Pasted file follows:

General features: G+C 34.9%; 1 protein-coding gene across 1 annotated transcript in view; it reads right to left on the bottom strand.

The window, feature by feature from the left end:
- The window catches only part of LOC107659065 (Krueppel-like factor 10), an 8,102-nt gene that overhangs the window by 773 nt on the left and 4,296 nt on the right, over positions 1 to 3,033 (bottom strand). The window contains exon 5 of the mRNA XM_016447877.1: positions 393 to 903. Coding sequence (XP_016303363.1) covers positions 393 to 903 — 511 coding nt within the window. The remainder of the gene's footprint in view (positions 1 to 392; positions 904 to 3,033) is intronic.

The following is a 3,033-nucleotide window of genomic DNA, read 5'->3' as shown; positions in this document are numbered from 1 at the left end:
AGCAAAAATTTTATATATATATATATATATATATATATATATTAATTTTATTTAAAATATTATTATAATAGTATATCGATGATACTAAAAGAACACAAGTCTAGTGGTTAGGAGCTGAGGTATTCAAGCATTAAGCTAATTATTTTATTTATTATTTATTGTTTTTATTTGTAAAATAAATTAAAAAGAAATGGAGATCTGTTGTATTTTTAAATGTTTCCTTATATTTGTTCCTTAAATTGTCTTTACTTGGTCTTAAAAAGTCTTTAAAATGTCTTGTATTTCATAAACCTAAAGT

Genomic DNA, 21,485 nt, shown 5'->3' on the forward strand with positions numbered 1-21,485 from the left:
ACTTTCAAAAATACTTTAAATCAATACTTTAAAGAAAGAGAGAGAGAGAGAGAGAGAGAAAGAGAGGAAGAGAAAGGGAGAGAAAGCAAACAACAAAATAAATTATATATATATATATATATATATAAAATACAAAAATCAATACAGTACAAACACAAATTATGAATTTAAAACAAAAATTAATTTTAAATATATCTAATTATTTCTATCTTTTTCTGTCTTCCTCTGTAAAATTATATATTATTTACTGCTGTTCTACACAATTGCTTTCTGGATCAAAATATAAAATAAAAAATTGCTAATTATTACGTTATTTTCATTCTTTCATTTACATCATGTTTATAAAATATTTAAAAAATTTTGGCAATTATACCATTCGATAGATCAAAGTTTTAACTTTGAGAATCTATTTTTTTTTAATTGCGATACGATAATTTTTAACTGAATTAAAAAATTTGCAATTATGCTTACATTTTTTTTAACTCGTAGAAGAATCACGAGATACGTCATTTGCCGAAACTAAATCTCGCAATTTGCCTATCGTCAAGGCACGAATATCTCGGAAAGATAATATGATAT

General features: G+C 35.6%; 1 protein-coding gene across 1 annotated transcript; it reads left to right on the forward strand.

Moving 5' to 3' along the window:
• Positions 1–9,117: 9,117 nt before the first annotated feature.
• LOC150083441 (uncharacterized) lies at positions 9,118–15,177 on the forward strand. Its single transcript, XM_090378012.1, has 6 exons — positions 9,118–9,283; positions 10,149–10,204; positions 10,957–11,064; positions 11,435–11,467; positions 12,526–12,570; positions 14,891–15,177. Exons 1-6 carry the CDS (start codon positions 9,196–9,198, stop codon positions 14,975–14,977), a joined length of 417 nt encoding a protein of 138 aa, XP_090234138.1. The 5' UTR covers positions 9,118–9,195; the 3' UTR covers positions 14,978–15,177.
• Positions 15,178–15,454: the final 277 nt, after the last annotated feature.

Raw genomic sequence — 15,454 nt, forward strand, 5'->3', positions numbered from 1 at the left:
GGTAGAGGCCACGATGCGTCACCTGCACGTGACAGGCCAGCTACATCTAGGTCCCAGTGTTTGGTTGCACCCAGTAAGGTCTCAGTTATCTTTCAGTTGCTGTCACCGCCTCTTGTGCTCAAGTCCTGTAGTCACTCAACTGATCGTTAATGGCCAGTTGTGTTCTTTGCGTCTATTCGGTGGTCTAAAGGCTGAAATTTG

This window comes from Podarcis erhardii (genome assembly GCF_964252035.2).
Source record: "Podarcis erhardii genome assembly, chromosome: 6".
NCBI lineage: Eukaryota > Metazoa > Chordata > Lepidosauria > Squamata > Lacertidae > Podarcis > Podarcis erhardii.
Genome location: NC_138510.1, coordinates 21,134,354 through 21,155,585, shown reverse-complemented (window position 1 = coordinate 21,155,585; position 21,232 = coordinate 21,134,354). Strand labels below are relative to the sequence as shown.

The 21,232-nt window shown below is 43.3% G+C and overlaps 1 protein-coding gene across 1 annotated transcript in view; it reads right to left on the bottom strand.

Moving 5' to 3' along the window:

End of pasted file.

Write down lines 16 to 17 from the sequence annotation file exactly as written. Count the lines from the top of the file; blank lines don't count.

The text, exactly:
Source record: "Podarcis erhardii genome assembly, chromosome: 6".
NCBI lineage: Eukaryota > Metazoa > Chordata > Lepidosauria > Squamata > Lacertidae > Podarcis > Podarcis erhardii.